Maths (or Math). This word strikes fear into most people or at least it brings up bad memories at school. Memorising times tables, learning equations and algebra which most of us never use.
The UK (and the US in fact), both are near the bottom of the league as far as the OECD countries are concerned in terms of numeracy (and literacy) for those between the ages of 16-24. On the other end of the table lies Finland and Japan. What are they doing in Finland and Japan which we in the UK and the US are not doing in terms of educating our children?
Let's take this country for instance. I have read quite a lot about their educational system and why their system works well for the children and older learners. Let's look at a few:
- Compulsory school does not start until 7 years old.The ethos behind this is that children need to be children and they need to play. In the UK, compulsory school starts at about 4 and homework is thrust upon them within the first month! I remember when I was at primary school, homework was unheard of. I spent much of the evenings doing extra-curricular activities, practicing my instruments or just playing.
- Compulsory tests do not occur until the students are well into their teensNow, this brings me to my school days. There was no such thing called SATs or National Curriculum tests. My first compulsory exams were called 'O' levels (now called GCSEs) and I took that at 16 years old at my last mandatory year at school. In my opinion, I do not think that children should be subjected to such tests at 6, 8 and 10 because it gives them stress and anxiety. Yes, I know they will get stress at a later stage in their life and it prepares them for it but.....let children be children.
- They have mixed ability classesMmmm......I'm not sure how this one works and I am not really convinced. Having had a little bit of experience of teaching maths in a secondary school in the UK, I cannot imagine those students who are scoring 90% in the Higher tier specification sitting alongside ones who are struggling with the Foundation tier. With maths, I do not see how this will work. But, it works in Finland. I would like to find out how first hand.
- Teachers are well looked after and given high status and good payWell, they do not spend more than 4 hours in the classroom and they spend 2 hours a day on "personal development". In the UK, a lot of NQTs (Newly Qualified Teachers) complain that they are not getting their protected time for development. Due to cuts in funding, they cannot afford to send them on the relevant courses.
In terms of them held in high status, one must have a Master's degree before entering the classroom and this qualification is fully subsidised. Therefore it is very competitive and I imagine that they are highly respected. Over in the UK, I hear that teachers are shouted at, sworn at and physically abused. In staff rooms, teachers just tend to moan about the children's behaviour, how much marking they need to do and how much preparation needs to be done at home before the lesson the next day. Also, the amount of administration that a teacher needs to do in the UK is enormous.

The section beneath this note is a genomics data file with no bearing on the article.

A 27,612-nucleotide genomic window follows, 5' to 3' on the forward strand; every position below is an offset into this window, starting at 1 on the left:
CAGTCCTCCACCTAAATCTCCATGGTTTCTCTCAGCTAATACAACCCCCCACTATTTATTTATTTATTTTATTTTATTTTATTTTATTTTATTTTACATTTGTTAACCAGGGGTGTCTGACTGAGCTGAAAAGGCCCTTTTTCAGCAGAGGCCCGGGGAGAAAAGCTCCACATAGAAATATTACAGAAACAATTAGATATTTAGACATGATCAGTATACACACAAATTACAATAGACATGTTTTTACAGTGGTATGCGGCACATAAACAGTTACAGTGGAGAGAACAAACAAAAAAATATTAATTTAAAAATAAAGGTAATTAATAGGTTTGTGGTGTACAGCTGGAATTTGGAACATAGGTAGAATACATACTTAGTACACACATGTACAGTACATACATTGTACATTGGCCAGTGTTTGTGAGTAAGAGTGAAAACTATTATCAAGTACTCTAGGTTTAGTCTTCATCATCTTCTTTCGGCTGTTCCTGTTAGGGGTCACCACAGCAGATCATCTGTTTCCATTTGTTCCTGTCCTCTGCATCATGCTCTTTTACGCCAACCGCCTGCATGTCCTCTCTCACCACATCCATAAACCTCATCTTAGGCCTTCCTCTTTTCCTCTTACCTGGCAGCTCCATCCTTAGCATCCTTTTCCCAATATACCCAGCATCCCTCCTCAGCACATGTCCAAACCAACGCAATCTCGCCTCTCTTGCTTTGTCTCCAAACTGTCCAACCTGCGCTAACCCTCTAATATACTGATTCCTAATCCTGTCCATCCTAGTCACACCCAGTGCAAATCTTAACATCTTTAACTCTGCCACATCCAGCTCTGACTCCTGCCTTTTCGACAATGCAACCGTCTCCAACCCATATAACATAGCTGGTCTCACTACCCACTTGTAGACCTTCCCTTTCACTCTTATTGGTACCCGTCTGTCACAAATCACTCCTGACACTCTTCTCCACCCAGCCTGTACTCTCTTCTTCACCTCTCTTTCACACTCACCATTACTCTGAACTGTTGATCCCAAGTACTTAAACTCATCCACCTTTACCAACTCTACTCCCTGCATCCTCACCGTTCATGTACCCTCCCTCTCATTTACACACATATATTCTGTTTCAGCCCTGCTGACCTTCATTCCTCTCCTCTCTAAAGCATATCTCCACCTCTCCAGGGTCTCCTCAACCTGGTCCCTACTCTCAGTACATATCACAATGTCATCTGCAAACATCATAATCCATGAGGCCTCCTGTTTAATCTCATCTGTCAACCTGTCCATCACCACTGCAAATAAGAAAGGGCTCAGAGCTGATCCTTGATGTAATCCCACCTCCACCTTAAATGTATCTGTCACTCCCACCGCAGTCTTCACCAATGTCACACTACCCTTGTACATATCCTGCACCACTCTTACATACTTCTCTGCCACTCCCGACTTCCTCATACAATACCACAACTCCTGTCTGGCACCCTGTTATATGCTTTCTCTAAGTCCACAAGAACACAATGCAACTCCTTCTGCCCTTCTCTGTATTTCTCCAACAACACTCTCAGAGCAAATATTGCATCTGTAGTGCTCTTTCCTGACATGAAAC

Back to maths
People in the UK are proud to be bad at maths. When I strike up the odd conversation at the school gates or at a children's social, I mention that I teach A level maths and the response I get is "Really, you must be really clever to do that because I couldn't even do my GCSE maths and I find it so hard!" or "I was never any good at maths at school" which seems to be the most common response.
The reasons why I think most people in the UK find it difficult is:
- It is generally not taught properly
- It is perceived as a dry, boring and dull subject as it has been taught in a dry, dull and boring way for years
- Most people do not admit to having a logical brain
As a science lecturer in two London Further Education colleges, there are new specifications for the GCSE and A level examinations that I have just been published. These specifications for GCSE Physics, Chemistry and Biology embed a lot of maths which is not just arithmetic. This may frighten the students but the UK government just wants to 'clutch at straws' to improve numeracy. In my opinion, forcing it amongst 14 year-olds who have probably had no interest in maths as a separate subject for 10 years is lamentable. This has to be sorted from the time the children enter school at 4 years old.
Also, in my teacher training days, we have been taught to teach maths in some zany method to get the attention of the children. Also, this is doomed to fail because no 'bells and whistles' are going to make the children interested in maths.
All, these facts explain why there is a shortage of math teachers in the UK. Not many people know it well, and those who do are likely not to teach.
In order to be good at algebra, equations, matrices, and calculus, for example, you must keep practicing questions to do with them. It is not good just turning up to the lessons and not practicing the rules because you have to exercise that muscle in order to be good at it. A little like practicing an instrument. You don't just go home after your piano lesson after the teacher has told you to go and practice, then you turn up with the piece, exercise or scale unpracticed! So, it is up to the learner to practice and up to the teacher to make it interesting and relevant. OK, it is difficult to make Newton-Raphson relevant, but at least try!